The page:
What’s next on Manu Chandra’s menu?
If there’s one movie that defined 2004, it’s Swades. The trending slogan was “India Shining”, reflecting economic and political optimism. It’s also the year that 24-year-old chef Manu Chandra returns from New York to swadesh.
Chandra, who was born in Delhi, moved to the United States in the late 1990s to earn a professional chef degree from the Culinary Institute of America (CIA). He spent the first years of his career working in Michelin starred restaurants abroad. These experiences not only sharpened his skills as a chef, but also sharpened his understanding of the nebulous charm of restaurants that keep bringing customers back.
When he returned to India and joined The Olive Bar and Kitchen in New Delhi, the management team expected him to present trendy dishes, unaware that Chandra’s secret sauce went beyond that. menu. In 10 years, he launched gourmet pubs with Monkey Bar, considered the first of its kind in India, and stylish resto-bars, such as Toast & Tonic, which is said to have ushered in the gin-tonic revolution in the country. . Its restaurants inspired curiosity, made fine cuisine egalitarian and above all fun.
Over the past four years, Chandra has taken an interest in other facets of the food business. He collaborated with German modular kitchen brand Nolte for The Social Kitchen campaign, which aims to make the kitchen the heart of townhouses. He is on the advisory board of the Serendipity Arts Festival in Goa, where he organizes a platform to explore indigenous cultures around cuisines, through lectures and tasting series with the idea that art and food can overlap.
Last week, he said goodbye to the Olive group after 17 years. In an interview with Lounge, he talks about what sets food trends, being a voracious reader and his plans.
Do you feel liberated after working so hard for 17 years?
Released would not be the right word. It was a deeply personal, emotional and invested journey. This (Olive) is really my start, my childhood and my formative years, and leaving is very, very difficult. I have slept in this restaurant (Olive Beach, Bangalore) hundreds of times. It is the only house that I have known. I moved to another apartment, but I haven’t moved from here. There is a feeling of loss as well as a feeling of elation, which comes from the fact that I can now begin to focus on a lot of other things that I have always wanted. But the nature of restaurant work is such that it becomes difficult to multitask, especially if you are a highly motivated and passionate person. I hope I can finally devote some time to myself. I love music, art, and read voraciously. In addition, I have varied interests in food itself, whether it is academic or intellectual pursuits, a mixture of food and art in one form or another, or d ” encourage talents outside the culinary free space.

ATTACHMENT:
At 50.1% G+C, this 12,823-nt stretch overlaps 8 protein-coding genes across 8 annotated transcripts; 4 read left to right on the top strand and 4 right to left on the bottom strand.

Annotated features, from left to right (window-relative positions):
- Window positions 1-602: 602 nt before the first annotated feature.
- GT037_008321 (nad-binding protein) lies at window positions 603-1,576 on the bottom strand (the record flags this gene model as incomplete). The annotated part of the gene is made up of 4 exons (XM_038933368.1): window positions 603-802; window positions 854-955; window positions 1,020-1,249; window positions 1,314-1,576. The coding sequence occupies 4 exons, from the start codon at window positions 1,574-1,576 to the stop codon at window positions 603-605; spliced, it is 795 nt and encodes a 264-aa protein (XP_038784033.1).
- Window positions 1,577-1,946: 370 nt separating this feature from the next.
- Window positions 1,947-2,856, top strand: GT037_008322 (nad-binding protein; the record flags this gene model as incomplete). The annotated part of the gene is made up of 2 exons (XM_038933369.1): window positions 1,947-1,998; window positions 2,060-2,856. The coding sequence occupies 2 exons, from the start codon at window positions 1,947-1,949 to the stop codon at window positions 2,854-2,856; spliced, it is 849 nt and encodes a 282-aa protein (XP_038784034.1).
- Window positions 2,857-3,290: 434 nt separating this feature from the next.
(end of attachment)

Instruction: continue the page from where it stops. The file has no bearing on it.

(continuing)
What are you reading at the moment?
I just finished Avi Loeb’s Extraterrestrial. Right now I’m walking through the Hilary Mantel Wolves Room series and I love it. I just picked up a few books on pure science, mainly on fermentation and a lot to do with chemical reactions in food. Then there is the book of Vir Sanghvi, Coarse life. Usually I do about three to four pounds simultaneously.
You introduced concepts like gastro-pubs and made trendy baos. Now we see them everywhere. Do you think food is commodified these days?
Of course yes ! Sometimes, when not much is happening, mediocrity tends to creep in. I am not saying this on a question of privilege, and it is not a derogatory statement. In any culture, especially food, there has to be a measured attitude in how you start to proliferate it. When there are entrepreneurs on the ground who have no expertise and rely on similar people, there is an ecosystem that begins to develop in which these new places take the employee second or third. tier three of an established restaurant and get them to breed a dish. It then behaves like Chinese whispers. The food, apparently the same with the same name, but it dilutes into something that it is not, and soon it is completely appropriate. The good char siu bao, from the third year and the fourth echelon chef who runs this place, becomes a butter chicken bao coated with masala and cooked in the tandoor.
Recently you made a nostalgic delivery menu. Is this an indication of where you see your food?
Ah, absolutely not! At the start of the first lockdown, when every restaurant went through an existential crisis, I made a playbook for the company. He listed a few ways to generate income. I wrote categorically, given that we have a very gastronomic bent in the business, that when people are at home with no domestic help and have to work twice as hard, they will gravitate towards one thing: la comfort food. It’s what really keeps you fueled day in and day out. We have seen restaurants launching meal prep boxes to create a dining experience. I said there wouldn’t be too many customers for that, because they would only order once and then nothing for the next six months. I think my nostalgic menu was a manifestation of this logic.
What are your future plans?
My head is full of ideas that transcend restaurants. It could be culinary writing, which is not done by me in particular, but building a team capable of creating something interesting in this space. These can be retail related products that require R&D and culinary intervention. It could be the spirits and brewing business, which is also very exciting. I inherently understand consumers, having spent many years interacting with them and changing their consumption patterns, which has led me to understand market behavior and this is invaluable knowledge.
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